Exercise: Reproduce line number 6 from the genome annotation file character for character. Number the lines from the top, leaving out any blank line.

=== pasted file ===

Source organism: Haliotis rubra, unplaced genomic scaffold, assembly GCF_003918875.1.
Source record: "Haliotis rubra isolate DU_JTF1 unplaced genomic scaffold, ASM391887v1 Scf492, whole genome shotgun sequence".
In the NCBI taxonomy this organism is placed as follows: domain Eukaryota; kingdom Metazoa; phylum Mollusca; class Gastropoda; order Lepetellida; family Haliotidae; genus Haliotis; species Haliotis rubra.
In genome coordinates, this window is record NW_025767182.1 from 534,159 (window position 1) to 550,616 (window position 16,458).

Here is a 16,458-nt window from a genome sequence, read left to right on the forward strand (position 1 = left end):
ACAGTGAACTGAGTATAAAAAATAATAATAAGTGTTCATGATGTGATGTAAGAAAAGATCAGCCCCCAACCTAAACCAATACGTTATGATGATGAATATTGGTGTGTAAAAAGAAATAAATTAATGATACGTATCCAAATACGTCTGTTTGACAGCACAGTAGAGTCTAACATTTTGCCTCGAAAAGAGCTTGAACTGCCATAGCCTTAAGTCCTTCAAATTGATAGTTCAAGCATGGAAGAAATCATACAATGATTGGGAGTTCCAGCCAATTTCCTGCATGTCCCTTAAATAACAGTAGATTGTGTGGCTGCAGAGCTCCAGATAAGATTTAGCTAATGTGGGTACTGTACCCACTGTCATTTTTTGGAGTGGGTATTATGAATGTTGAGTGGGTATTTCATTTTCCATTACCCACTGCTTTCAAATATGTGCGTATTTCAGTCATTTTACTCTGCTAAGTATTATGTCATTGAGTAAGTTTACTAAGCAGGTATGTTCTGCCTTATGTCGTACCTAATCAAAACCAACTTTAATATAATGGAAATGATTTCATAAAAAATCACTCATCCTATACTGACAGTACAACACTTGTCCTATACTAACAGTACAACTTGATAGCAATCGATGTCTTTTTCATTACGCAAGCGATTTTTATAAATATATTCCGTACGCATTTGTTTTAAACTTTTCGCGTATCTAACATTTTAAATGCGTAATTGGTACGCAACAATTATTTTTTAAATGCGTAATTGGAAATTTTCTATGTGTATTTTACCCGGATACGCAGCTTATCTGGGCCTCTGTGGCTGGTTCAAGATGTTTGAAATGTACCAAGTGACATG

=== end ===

ACAGTGAACTGAGTATAAAAAATAATAATAAGTGTTCATGATGTGATGTAAGAAAAGATCAGCCCCCAACCTAAACCAATACGTTATGATGATGAATATTGGTGTGTAAAAAGAAATAAATTAATGATACGTATCCAAATACGTCTGTTTGACAGCACAGTAGAGTCTAACATTTTGCCTCGAAAAGAGCTTGAACTGCCATAGCCTTAAGTCCTTCAAATTGATAGTTCAAGCATGGAAGAAATCATACAATGATTGGGAGTTCCAGCCAATTTCCTGCATGTCCCTTAAATAACAGTAGATTGTGTGGCTGCAGAGCTCCAGATAAGATTTAGCTAATGTGGGTACTGTACCCACTGTCATTTTTTGGAGTGGGTATTATGAATGTTGAGTGGGTATTTCATTTTCCATTACCCACTGCTTTCAAATATGTGCGTATTTCAGTCATTTTACTCTGCTAAGTATTATGTCATTGAGTAAGTTTACTAAGCAGGTATGTTCTGCCTTATGTCGTACCTAATCAAAACCAACTTTAATATAATGGAAATGATTTCATAAAAAATCACTCATCCTATACTGACAGTACAACACTTGTCCTATACTAACAGTACAACTTGATAGCAATCGATGTCTTTTTCATTACGCAAGCGATTTTTATAAATATATTCCGTACGCATTTGTTTTAAACTTTTCGCGTATCTAACATTTTAAATGCGTAATTGGTACGCAACAATTATTTTTTAAATGCGTAATTGGAAATTTTCTATGTGTATTTTACCCGGATACGCAGCTTATCTGGGCCTCTGTGGCTGGTTCAAGATGTTTGAAATGTACCAAGTGACATG